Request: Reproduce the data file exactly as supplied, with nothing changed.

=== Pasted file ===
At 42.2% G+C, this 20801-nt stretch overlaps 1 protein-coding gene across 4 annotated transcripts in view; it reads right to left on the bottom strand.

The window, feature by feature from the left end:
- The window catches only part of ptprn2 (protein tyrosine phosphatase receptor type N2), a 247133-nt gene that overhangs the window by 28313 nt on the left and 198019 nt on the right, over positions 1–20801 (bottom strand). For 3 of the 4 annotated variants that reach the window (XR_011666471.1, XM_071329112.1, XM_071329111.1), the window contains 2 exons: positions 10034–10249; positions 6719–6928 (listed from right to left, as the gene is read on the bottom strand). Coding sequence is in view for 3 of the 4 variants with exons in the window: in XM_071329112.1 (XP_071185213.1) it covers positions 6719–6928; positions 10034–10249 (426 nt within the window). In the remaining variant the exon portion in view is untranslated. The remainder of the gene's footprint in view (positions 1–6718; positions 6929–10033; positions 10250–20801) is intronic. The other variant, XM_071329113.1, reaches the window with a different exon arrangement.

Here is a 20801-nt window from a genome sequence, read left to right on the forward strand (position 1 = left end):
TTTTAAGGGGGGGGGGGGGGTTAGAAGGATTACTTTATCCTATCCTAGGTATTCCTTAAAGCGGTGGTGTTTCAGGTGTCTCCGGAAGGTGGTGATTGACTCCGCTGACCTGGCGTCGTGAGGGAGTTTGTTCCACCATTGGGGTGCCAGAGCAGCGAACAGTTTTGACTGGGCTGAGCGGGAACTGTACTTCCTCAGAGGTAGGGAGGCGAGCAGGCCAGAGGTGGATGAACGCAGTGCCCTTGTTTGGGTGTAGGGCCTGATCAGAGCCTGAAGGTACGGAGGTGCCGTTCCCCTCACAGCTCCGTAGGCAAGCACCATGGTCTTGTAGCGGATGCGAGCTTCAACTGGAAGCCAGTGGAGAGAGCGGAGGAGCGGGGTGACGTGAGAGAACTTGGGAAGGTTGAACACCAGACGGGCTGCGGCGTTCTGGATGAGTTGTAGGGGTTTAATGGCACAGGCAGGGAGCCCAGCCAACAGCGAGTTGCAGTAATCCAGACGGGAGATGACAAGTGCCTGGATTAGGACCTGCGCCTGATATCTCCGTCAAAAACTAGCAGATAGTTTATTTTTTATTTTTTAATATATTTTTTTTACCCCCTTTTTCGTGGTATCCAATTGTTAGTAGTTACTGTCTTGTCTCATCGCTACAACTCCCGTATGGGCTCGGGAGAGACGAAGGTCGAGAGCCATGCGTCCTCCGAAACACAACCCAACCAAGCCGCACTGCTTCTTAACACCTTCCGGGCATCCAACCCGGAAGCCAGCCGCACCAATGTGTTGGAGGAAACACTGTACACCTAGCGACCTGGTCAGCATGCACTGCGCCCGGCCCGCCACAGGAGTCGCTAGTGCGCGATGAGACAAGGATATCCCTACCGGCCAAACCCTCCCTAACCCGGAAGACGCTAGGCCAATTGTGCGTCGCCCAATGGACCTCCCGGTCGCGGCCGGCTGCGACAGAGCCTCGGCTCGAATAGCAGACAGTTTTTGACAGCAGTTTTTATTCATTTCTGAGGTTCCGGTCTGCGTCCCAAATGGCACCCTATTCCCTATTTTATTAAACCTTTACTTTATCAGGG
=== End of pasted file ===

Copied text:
At 42.2% G+C, this 20801-nt stretch overlaps 1 protein-coding gene across 4 annotated transcripts in view; it reads right to left on the bottom strand.

The window, feature by feature from the left end:
- The window catches only part of ptprn2 (protein tyrosine phosphatase receptor type N2), a 247133-nt gene that overhangs the window by 28313 nt on the left and 198019 nt on the right, over positions 1–20801 (bottom strand). For 3 of the 4 annotated variants that reach the window (XR_011666471.1, XM_071329112.1, XM_071329111.1), the window contains 2 exons: positions 10034–10249; positions 6719–6928 (listed from right to left, as the gene is read on the bottom strand). Coding sequence is in view for 3 of the 4 variants with exons in the window: in XM_071329112.1 (XP_071185213.1) it covers positions 6719–6928; positions 10034–10249 (426 nt within the window). In the remaining variant the exon portion in view is untranslated. The remainder of the gene's footprint in view (positions 1–6718; positions 6929–10033; positions 10250–20801) is intronic. The other variant, XM_071329113.1, reaches the window with a different exon arrangement.

Here is a 20801-nt window from a genome sequence, read left to right on the forward strand (position 1 = left end):
TTTTAAGGGGGGGGGGGGGGTTAGAAGGATTACTTTATCCTATCCTAGGTATTCCTTAAAGCGGTGGTGTTTCAGGTGTCTCCGGAAGGTGGTGATTGACTCCGCTGACCTGGCGTCGTGAGGGAGTTTGTTCCACCATTGGGGTGCCAGAGCAGCGAACAGTTTTGACTGGGCTGAGCGGGAACTGTACTTCCTCAGAGGTAGGGAGGCGAGCAGGCCAGAGGTGGATGAACGCAGTGCCCTTGTTTGGGTGTAGGGCCTGATCAGAGCCTGAAGGTACGGAGGTGCCGTTCCCCTCACAGCTCCGTAGGCAAGCACCATGGTCTTGTAGCGGATGCGAGCTTCAACTGGAAGCCAGTGGAGAGAGCGGAGGAGCGGGGTGACGTGAGAGAACTTGGGAAGGTTGAACACCAGACGGGCTGCGGCGTTCTGGATGAGTTGTAGGGGTTTAATGGCACAGGCAGGGAGCCCAGCCAACAGCGAGTTGCAGTAATCCAGACGGGAGATGACAAGTGCCTGGATTAGGACCTGCGCCTGATATCTCCGTCAAAAACTAGCAGATAGTTTATTTTTTATTTTTTAATATATTTTTTTTACCCCCTTTTTCGTGGTATCCAATTGTTAGTAGTTACTGTCTTGTCTCATCGCTACAACTCCCGTATGGGCTCGGGAGAGACGAAGGTCGAGAGCCATGCGTCCTCCGAAACACAACCCAACCAAGCCGCACTGCTTCTTAACACCTTCCGGGCATCCAACCCGGAAGCCAGCCGCACCAATGTGTTGGAGGAAACACTGTACACCTAGCGACCTGGTCAGCATGCACTGCGCCCGGCCCGCCACAGGAGTCGCTAGTGCGCGATGAGACAAGGATATCCCTACCGGCCAAACCCTCCCTAACCCGGAAGACGCTAGGCCAATTGTGCGTCGCCCAATGGACCTCCCGGTCGCGGCCGGCTGCGACAGAGCCTCGGCTCGAATAGCAGACAGTTTTTGACAGCAGTTTTTATTCATTTCTGAGGTTCCGGTCTGCGTCCCAAATGGCACCCTATTCCCTATTTTATTAAACCTTTACTTTATCAGGG